The dawn of a new era, for Maserati and its fresh faced four-door.
Unsurprisingly for a company that’s been around for over a century, Maserati has a storied and intriguing past. What began in the winter of 1914, out of a small workshop in Bologna, blossomed over the years into a maker of formidable racing machines. By the 1950s, Maserati was one of motor racing’s biggest brands, having competed in Formula One, the Mille Miglia and even the Indy 500. However, all that came at a cost, and Maserati was facing real financial difficulties as the decade drew on.
Maserati had, by this time, already dabbled with road cars to sustain the business, though most of these were either loosely based on racing chassis or built in tiny numbers. What Maserati needed, then, was a car befitting of the now-iconic trident emblem, yet also popular enough to quickly fill Maser’s coffers. The solution was revealed at the 1963 Turin Motor Show as the ‘Quattroporte’ – a name that literally means ‘four-door.’ Building a sedan wouldn’t guarantee Maserati’s future. There were grand tourers and big four-doors on sale at the time, but it was rare to see the two model types blended together. It’s also worth pointing out that Maserati was still relatively inexperienced with making road cars.
Remember, Maserati had only been building cars in sizeable numbers since 1957 – and those cars were two-door GTs. Given rivals had also struggled to make their luxury sedans viable (Facel Vega did find buyers for its Excellence, for instance, though lost money on every one it sold), the Quattroporte was a huge risk. But, as you can tell, it was one that paid off. In hindsight, it’s understandable why the opulent four-door was so popular (by 1966, over 200 had been sold – not bad, for a high-end car in such an exclusive segment). For starters, it was gorgeous – even with the European car’s gawky squared-off headlamps.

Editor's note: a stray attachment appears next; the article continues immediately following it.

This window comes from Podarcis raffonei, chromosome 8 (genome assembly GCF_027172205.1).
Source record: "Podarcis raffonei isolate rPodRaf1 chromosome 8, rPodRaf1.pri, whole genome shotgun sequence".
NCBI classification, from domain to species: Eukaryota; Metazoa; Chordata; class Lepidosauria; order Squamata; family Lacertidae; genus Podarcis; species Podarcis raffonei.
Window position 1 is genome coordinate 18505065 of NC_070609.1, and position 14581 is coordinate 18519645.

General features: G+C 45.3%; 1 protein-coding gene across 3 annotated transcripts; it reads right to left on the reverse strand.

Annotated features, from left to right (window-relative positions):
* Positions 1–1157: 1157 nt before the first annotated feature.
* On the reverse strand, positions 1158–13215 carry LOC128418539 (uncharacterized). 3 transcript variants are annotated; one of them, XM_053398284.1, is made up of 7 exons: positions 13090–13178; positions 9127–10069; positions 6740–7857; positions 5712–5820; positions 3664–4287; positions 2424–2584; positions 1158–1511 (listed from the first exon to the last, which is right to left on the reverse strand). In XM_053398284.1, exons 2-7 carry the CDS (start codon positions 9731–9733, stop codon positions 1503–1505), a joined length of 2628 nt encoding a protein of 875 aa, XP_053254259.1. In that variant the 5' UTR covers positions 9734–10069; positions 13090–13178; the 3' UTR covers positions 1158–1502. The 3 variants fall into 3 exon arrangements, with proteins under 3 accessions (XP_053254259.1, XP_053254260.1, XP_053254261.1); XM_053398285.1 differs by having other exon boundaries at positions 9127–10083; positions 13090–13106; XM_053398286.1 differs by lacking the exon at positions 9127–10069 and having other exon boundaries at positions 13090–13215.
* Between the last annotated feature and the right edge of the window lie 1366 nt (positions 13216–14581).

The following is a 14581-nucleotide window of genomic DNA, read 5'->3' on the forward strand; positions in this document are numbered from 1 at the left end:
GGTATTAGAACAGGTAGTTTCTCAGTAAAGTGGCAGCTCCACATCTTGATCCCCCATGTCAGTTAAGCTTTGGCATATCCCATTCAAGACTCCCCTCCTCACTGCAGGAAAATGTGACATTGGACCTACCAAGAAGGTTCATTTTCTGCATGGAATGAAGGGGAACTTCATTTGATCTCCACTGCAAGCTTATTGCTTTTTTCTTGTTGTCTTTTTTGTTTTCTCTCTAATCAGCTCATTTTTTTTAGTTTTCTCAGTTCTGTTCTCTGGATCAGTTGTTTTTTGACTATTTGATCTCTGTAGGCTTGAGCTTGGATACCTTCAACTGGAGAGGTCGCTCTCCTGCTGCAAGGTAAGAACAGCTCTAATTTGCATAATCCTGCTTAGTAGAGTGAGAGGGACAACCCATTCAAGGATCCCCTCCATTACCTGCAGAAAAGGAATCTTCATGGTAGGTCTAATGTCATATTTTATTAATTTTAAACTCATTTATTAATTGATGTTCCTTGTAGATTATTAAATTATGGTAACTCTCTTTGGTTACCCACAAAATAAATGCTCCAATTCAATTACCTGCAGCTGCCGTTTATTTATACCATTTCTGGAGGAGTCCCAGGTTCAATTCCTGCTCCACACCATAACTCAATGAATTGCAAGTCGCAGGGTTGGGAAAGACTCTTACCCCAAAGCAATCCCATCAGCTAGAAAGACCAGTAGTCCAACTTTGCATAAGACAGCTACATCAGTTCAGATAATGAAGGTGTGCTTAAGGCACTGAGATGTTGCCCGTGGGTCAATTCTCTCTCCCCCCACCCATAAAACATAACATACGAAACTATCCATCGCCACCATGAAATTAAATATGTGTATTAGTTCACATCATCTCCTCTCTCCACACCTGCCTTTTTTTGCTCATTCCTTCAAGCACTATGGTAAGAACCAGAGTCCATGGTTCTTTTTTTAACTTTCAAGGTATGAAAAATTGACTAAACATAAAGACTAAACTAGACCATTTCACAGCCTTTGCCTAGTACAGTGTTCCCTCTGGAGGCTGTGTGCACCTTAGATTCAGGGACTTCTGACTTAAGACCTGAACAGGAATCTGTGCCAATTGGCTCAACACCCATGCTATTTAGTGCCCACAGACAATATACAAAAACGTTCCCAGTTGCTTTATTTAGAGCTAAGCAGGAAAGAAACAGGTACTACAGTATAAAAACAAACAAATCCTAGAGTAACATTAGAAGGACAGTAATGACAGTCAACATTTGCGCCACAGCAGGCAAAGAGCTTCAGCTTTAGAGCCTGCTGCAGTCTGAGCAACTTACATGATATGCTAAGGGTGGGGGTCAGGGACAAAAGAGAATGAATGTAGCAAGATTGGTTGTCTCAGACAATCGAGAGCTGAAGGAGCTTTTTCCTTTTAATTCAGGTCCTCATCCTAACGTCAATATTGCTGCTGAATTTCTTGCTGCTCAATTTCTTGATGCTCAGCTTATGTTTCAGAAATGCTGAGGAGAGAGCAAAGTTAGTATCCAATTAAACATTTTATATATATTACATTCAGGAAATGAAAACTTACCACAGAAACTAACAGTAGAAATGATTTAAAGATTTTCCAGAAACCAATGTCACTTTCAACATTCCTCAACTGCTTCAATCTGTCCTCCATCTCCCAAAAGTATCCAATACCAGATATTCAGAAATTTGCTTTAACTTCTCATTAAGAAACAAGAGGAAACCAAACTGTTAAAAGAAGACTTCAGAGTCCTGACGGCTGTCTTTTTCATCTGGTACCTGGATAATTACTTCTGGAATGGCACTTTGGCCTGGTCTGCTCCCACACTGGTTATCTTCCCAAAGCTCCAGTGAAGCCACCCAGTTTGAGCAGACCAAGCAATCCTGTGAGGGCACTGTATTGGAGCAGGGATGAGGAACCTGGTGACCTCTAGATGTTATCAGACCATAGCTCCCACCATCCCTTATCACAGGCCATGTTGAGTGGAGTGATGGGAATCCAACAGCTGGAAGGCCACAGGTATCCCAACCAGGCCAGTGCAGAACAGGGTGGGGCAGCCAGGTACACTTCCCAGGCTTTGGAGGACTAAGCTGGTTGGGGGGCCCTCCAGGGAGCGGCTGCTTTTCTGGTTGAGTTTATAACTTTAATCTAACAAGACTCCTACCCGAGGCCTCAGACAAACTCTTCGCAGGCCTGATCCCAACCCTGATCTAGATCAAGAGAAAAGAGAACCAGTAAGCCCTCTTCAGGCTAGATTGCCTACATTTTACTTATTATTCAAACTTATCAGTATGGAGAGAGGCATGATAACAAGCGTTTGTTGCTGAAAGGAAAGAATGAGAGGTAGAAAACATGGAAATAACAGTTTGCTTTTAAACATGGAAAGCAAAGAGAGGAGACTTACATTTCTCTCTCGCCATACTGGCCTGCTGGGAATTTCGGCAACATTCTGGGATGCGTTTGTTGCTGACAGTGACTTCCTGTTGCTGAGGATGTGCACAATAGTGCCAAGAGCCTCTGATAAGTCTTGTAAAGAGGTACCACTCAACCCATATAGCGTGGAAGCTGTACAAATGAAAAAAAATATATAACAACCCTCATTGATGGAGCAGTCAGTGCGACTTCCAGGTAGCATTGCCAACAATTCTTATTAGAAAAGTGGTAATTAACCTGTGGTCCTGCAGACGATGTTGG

The Quattroporte was a beautiful piece of coach-built craftsmanship that made contemporaries like the Aston Martin Lagonda Rapide look comparatively blunt. It also helped that the Quattroporte had the pace expected from a grand tourer. With a race-derived, 260-hp 4.1-liter V8 nestled under the hood, even the QPs fitted with the three-speed Borg Warner automatic could crack 130+mph. Buyers who wanted to shift gears themselves could choose a five-speed manual instead, and have a bit more top end speed to play with as well. With a formula like that, you’d have thought Maserati would’ve just left the Quattroporte alone.
However, the QP was given a big ‘Series II’ makeover in 1966, just two years after the car went on sale. And what an upgrade it was. A new engine option (a 4.7-liter, 290 hp V8) turned what was already a brisk GT into a road rocket. With a top speed of 158 mph, the Quattroporte was comfortably the world’s fastest four-door sedan. It was bizarre, then, to see the race-derived DeDion rear axle replaced on the Series II with an inferior leaf spring setup. At least the remodelled interior (which further complemented the standard-fit air con and power windows) helped set the Series II apart from the original, and the optional limited-slip differential did compensate for the leaf springs.
Those tweaks seemed to retain the car’s popularity, too. When first-gen Quattroporte production ended in 1969, 776 examples had been built; 546 of them being Series IIs. All in all, the Quattroporte should have ushered in a new era for Maserati. However, things at the Modenese firm were about to drastically change – Citroen, of all companies, had acquired Maserati in 1968, and it had a big plans for the firm and its flourishing four-door.